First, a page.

Storing data on the blockchain is not as simple as it sounds. There are many problems that can make this task quite difficult.
In this tutorial we are going to take a look at the problem from a developers point of view. No fancy business slides or buzzword bullshit! We will take a look how we could actually build a blockchain application.
That said, we will not dive into code here. I will leave that up for another post. Instead we will discuss the architecture and design decisions one would have to make before actually writing the first line of code.
As we will discover, there are many possible solutions for the problem of storing data on the blockchain. None of them is far superior. None is absolutely useless.
It all depends on your use case.
After reading this, you will have an overview of all possible approaches. It will then be up to you to choose your solution.
Let’s get started!
The fist question you have to ask yourself is: “Why do you want to use a blockchain?”
If you don’t know the answer right now, you don’t need a blockchain. Period. Don’t let people confuse you with all this hype going on!
Why am I so harsh on this?
Well, let me put it this way. Blockchain sucks. Except in 2 or 3 edge cases.
It’s slow, complex, expensive and hard to work with.
Choosing blockchain because it is hip and trendy is like bringing a tank to a race.
It might look impressive and you are bulletproof, but after all, you will loose the race big time.
Look, all I want to say is, you should always choose the right tool for the job.
You should only use blockchain if one or more point(s) apply to your use case:
Tamper-Evidence You want to be able to tell, when a dataset has changed. You need proof that/when it was (not) changed.
Decentralization You don’t want to have a central authority. Instead you want to give the control over the data to the network, because you can’t trust the parties involved.
Transparency You want your data to be visible to everyone to establish trust.
Blockchains, especially the ones designed to host a currency, are using a transaction model.
For example “Alice send money to Bob” is a transaction. This transaction holds the address of the sender (Alice), the address of the receiver (Bob), the amount of money transferred.
This approach is very intuitive when it comes to money-transactions, but how on earth are we supposed to store data with this concept?
To store our custom data on the blockchain, we need to package our data into transactions to be able to store it.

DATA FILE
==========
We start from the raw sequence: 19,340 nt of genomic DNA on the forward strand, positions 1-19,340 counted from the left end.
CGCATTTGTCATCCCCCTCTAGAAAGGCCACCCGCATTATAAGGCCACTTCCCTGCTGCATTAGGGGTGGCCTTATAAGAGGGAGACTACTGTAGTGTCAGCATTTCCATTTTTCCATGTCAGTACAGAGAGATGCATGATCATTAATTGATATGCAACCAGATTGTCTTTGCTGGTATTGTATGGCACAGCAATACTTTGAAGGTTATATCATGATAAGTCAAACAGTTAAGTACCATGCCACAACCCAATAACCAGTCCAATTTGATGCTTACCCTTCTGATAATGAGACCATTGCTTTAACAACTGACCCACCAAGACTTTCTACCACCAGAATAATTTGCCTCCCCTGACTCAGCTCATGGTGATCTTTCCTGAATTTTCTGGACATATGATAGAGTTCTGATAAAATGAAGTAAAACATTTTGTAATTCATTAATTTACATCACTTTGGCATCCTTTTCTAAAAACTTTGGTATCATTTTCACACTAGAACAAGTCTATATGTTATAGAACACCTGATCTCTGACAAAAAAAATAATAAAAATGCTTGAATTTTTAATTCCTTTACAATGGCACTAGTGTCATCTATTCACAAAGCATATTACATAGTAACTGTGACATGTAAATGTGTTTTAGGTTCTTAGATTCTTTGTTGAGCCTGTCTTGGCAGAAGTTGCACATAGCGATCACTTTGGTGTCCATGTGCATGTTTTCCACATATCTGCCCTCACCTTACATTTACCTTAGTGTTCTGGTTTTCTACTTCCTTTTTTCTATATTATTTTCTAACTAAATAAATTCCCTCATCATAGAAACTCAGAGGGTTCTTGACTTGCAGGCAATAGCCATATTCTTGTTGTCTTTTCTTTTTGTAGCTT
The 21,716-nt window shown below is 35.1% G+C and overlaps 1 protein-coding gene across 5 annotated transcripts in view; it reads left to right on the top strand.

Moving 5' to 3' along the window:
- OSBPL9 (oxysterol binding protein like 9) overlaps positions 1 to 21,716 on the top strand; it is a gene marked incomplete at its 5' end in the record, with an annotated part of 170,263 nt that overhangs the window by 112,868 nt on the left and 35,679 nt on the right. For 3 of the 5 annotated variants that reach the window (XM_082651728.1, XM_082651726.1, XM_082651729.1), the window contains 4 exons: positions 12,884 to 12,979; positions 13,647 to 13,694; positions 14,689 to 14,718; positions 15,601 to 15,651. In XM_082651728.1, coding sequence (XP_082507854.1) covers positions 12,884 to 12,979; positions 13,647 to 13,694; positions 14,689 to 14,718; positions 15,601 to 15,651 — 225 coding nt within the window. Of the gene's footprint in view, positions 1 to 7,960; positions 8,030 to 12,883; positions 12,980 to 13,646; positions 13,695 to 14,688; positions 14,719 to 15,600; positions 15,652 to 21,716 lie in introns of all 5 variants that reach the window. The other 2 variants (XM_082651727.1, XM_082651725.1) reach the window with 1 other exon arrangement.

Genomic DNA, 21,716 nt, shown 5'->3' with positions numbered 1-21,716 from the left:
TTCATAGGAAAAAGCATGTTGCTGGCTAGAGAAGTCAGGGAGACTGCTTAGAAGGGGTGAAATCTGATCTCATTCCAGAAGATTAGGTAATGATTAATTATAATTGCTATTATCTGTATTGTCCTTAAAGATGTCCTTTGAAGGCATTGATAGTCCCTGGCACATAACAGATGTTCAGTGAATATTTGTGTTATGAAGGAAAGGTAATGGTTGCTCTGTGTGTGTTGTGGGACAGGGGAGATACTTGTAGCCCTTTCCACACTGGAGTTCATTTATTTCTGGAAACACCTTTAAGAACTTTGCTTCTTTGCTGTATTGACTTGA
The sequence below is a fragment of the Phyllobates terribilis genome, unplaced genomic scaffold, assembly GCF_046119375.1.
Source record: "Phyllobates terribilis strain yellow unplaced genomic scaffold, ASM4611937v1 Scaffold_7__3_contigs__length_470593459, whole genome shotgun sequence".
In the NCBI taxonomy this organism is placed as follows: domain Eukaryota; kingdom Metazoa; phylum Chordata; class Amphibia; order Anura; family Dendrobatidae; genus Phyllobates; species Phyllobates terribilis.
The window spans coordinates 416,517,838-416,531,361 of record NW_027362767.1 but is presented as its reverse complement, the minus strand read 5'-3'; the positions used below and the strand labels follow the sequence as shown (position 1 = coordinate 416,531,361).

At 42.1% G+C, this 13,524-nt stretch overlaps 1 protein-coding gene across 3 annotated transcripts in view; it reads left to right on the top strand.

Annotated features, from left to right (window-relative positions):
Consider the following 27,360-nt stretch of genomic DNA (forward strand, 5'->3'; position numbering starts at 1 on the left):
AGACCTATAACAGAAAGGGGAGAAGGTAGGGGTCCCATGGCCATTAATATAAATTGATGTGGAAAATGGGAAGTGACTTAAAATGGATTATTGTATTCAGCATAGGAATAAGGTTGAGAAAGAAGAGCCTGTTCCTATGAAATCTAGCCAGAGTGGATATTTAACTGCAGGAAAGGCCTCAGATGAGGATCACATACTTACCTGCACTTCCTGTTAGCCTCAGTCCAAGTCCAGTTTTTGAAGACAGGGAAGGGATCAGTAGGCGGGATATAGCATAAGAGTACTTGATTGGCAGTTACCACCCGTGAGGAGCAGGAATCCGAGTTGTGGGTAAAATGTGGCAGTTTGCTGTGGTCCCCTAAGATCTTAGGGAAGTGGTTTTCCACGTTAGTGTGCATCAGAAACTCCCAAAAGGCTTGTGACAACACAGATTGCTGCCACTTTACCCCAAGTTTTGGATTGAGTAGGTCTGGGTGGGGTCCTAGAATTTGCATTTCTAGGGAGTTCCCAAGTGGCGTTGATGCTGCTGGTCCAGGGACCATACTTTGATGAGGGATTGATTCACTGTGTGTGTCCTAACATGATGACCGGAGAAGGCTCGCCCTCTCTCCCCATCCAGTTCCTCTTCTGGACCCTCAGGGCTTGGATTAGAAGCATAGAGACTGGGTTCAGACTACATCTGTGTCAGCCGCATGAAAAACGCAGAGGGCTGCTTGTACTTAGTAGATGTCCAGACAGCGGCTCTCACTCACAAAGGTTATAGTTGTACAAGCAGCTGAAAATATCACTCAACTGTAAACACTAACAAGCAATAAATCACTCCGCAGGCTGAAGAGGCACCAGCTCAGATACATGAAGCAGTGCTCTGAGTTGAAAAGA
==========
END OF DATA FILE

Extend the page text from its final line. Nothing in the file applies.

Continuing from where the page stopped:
Some blockchains offer the possibility to append data to a transaction within their protocols. In this case we can simply append our data to our transaction.
If that is not the case, we need to get a little bit more creative.
Some blockchains do not have that feature.
In this case we can still store a tiny amount of data on the chain by using addresses.
To save some data we just encode it (if necessary) and use it as an address to send a transaction to. By doing so, the data is stored in the blockchain. Instead of using some payload field inside of the transaction, the data is encoded into the receiving address.
The downside of this technique is, that the amount of data cannot be larger than the blockchains address size (which is tiny). Furthermore, we not only have to pay the transaction fee, but also have to burn a little bit of money.
That is, because we do not own the address we send the transaction to, so the money we transfer is lost.
The biggest problem of storing data on a blockchain is the amount of data you can store. This is either because the amount is limited by the protocol or because of the huge transaction fees you would have to pay.
So why is storing data on the chain is so expensive? Because the amount of data you store has to be stored by every full node on this planet. Everyone that downloads the blockchain is downloading your piece of data, as well.
This is why even storing kilobytes can cost you are fortune.
When storing data on the blockchain, most often we do pay a base price for the transaction itself plus an amount per byte we want to store. If smart contracts are involved, we also pay for the execution time of the smart contract.
Nether the less, the amount of data we can store is quite limited. To give you a feeling, most chains allow something in the range of kilobytes or less.
Theoretically we could circumvent that limitation by splitting up our data into many small chunks. That would allow us to store larger files/data but also would significantly increase our costs. This is because we would have to pay the (large) base price of the transaction multiple times.
So after all, the amount of data we can store is quite limited.
Another problem when storing data on the blockchain emerges, when we consider saving personal or confidential data.
Actually there are two problems here: